Sunday, December 31, 2006

Beijing - Dec. 28, 10:24 pm

When I turned nine, my parents had a big party for me. I think it was at their restaurant in the City, but I’m not really sure. What I do remember, and what I’m here to write about, is how I felt afterwards. That was probably the first time in my life that I had food poisoning. I woke up in the middle of the night with the chills. No matter how many blankets or sweaters or pairs of socks I put on, I could not get warm. And then the nausea hit, rolling around my full belly like a snake slowly swallowing and digesting prey ten times its size. Finally, sweet, sweet, relief came in the form of me running hurriedly to the bathroom and depositing a clump of undigested food in the sink. I don’t remember who cleaned it up, but I went back to bed and finally fell sound asleep.

Well, here I am, my first night in China, and I am similarly afflicted as I was when I was in third grade. Only this time, instead of waiting in bed for the illness to be too powerful to hold down, I am systematically shoving my finger down my throat trying to dislodge whatever is unholy in my belly. My last deposit was pretty good and I’m hoping I’m done. In any event, as I’m nursing this Mirinda orange soda (the closest thing to ginger ale in the mini bar), I’m lucid enough to write this blog...

...which I won’t post for about another week. That earthquake that hit Taiwan on Dec. 26 knocked out the T1 connection so it’s nearly impossible to get online. Not that this hotel room has a connection, but I tried from the “Business Center” downstairs. Anyway, I’m not complaining. People died in that earthquake, even if there was, thankfully, no tsunami.

Besides the devil’s baby inside me, I’m having a fantastic time. Today, after landing at 5:45am local time, going through customs and checking in to our hotel, I managed to walk around the neighborhood. I saw the train station, evaded yet still stepped in countless loogies, was pushed and shoved by many of my people, and went into a few shops but quickly left after being hovered over and followed as soon as I stepped foot inside. Then we had lunch (which I think was when I swallowed Satan’s spawn), then we walked for a few hours in the frigid air around Tiananmen Square and the Forbidden City.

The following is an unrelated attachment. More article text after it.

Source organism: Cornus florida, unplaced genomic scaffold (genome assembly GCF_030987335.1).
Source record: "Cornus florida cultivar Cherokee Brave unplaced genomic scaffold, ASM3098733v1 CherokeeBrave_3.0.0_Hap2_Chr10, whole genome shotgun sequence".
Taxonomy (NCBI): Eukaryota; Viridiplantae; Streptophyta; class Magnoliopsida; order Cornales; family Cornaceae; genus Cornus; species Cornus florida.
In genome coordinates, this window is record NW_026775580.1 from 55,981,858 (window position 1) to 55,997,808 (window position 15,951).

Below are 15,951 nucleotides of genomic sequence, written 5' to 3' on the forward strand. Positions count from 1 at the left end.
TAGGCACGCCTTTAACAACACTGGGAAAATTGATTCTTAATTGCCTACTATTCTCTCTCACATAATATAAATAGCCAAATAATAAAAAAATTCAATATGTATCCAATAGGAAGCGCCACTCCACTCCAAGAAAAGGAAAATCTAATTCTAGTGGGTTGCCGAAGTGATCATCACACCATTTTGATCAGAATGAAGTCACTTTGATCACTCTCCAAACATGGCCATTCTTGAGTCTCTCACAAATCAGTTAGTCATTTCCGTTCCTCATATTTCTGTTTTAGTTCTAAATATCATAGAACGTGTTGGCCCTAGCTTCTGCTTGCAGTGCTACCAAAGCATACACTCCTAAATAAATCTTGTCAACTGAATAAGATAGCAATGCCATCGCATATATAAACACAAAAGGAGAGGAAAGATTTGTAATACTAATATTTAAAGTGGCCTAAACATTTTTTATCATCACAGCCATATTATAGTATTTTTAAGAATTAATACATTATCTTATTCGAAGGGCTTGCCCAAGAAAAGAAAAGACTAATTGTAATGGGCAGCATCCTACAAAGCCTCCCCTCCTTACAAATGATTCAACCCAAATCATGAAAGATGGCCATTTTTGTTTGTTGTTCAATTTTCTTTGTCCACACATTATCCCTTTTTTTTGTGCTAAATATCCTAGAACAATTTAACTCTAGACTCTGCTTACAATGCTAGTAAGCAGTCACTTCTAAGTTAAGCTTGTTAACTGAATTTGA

Oh my God. Tiananmen Square was this vast, paved space teeming with tourists and people trying to make money off of tourists, including government sanctioned souvenir and concession vendors. Then there were the soldiers standing guard, freezing their asses off, bearing very loud and staticky walkie-talkies. I took lots of pictures and will let them speak for themselves.** And of course, there was no mention of the protests and massacres in 1989, and that famous picture of the lone yet powerful person facing off against a tank. But it was in our minds.

Then we went through an underground passage, so we didn’t have to ford what seemed like 14 lanes of traffic, and came out in front of Mao’s portrait in front of the south gate to the Forbidden City. Again, I will let the pictures speak for themselves.** But I MUST see The Last Emperor when I get home.

OK, I think I feel fatigue setting in again, and since it’s a calm amidst the storm, I think I will try to rest.


** Because of the wonky internet connection, I will have to post the pics at a later time. I will post a few for the time being.

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